A step against George Floyd’s murder in Minneapolis and the ongoing trauma
Black, indigenous, and people of color have experienced deep and prolonged trauma from systemic racism and its entrenched damaging effects on housing, education, socioeconomic status, healthcare, and employment over a lifetime. Fraser — a Minnesota-based nonprofit organization has made a commitment to fight racism in all forms and support the Black, Indigenous, and People of Color (BIPOC) clients and staff it serves.
Rise to fight racism
Founded in 1945 during the Great Depression to serve children and adults with special needs, Fraser is widely known for providing lifespan services for healthcare, housing, education, and employment to children, teens, adults, and families facing autism, mental health issues, and special needs.
Through collaboration, Fraser will support its staff, clients, and community with resources to help them at every stage of life and to process the shock, grief, and fear they face in the aftermath of George Floyd’s murder in Minneapolis and the ongoing trauma they experience from centuries of systemic abuse.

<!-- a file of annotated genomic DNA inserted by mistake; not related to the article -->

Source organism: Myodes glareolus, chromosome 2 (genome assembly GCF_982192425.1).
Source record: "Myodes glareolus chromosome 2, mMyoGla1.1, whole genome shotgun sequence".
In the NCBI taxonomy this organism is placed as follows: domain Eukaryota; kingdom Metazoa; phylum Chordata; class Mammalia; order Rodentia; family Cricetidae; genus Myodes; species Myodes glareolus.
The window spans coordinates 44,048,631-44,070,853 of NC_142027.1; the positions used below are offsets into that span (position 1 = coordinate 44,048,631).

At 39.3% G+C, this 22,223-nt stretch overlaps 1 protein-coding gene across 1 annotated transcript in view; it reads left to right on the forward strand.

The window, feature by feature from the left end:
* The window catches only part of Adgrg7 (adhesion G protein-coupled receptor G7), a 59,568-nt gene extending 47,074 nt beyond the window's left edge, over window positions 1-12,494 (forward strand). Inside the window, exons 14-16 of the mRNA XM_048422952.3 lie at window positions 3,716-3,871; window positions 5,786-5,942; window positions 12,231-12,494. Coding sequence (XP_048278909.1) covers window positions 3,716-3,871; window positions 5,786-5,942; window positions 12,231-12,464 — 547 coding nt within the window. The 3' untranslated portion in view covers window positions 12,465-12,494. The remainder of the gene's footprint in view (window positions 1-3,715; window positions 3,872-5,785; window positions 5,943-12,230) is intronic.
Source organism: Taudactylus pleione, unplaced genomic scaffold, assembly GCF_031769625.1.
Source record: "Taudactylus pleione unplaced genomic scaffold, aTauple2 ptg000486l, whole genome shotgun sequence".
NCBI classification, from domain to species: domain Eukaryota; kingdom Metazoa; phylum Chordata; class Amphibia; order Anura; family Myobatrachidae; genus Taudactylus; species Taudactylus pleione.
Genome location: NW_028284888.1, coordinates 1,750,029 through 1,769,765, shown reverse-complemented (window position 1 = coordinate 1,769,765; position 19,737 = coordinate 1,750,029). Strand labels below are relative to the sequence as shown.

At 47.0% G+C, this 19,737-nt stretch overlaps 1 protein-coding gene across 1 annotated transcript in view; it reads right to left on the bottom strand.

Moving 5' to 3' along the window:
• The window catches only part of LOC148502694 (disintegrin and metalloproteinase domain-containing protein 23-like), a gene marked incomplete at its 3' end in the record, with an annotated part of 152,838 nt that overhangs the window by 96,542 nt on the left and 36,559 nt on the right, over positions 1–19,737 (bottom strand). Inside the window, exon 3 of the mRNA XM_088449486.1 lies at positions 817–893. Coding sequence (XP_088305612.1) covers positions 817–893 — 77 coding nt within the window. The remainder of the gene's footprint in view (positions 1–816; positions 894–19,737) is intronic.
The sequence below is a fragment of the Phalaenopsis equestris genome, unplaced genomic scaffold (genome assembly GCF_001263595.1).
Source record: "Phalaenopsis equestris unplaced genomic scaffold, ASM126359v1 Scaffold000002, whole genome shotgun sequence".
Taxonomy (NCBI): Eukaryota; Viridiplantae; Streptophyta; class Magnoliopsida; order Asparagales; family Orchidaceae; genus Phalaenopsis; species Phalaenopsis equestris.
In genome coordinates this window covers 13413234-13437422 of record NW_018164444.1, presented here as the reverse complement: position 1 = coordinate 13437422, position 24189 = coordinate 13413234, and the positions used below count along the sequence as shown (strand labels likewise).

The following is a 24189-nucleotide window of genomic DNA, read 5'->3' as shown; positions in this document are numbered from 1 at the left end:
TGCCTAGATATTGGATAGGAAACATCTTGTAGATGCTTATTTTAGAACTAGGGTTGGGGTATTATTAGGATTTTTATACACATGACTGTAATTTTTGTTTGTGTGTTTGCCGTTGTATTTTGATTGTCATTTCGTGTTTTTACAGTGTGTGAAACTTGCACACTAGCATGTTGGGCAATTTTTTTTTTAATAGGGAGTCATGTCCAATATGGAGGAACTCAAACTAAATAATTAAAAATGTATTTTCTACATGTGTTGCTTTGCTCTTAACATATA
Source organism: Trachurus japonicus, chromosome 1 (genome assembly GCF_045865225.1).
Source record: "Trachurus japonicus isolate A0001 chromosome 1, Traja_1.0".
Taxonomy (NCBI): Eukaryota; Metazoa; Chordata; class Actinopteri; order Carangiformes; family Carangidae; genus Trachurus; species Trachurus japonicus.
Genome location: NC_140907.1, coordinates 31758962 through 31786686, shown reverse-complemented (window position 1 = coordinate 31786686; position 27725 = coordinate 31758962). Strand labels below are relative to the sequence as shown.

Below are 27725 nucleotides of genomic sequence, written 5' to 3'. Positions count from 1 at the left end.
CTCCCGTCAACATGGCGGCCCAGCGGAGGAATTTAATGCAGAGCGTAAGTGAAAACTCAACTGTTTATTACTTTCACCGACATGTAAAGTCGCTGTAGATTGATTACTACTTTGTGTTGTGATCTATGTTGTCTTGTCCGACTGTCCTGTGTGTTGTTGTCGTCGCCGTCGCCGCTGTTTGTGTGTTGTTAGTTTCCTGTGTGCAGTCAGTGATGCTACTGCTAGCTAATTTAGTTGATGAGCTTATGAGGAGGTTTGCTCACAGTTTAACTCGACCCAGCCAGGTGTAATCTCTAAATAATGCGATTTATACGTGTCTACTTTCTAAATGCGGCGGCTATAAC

“All individuals have the right to live work learn and play as inclusive members of our society. It is clearer than ever before that this right has not been upheld for people of color,” said Diane S. Cross, Fraser President, and CEO.
A sword of peace and justice
Fraser is establishing a new anti-racism initiative to help the organization look inward, learn, enact change, and stand beside its communities of color. The new group will work on ongoing, action-based items for change to fight racism.
Fraser has also launched the Fraser Hope Line, a free call-in service that puts the community in touch with a mental health professional. While the Fraser Hope Line is not a crisis line, it does provide immediate and ongoing resources to help individuals and families manage mental health issues. The line is answered Monday through Friday, 7 a.m. – 7 p.m., CT.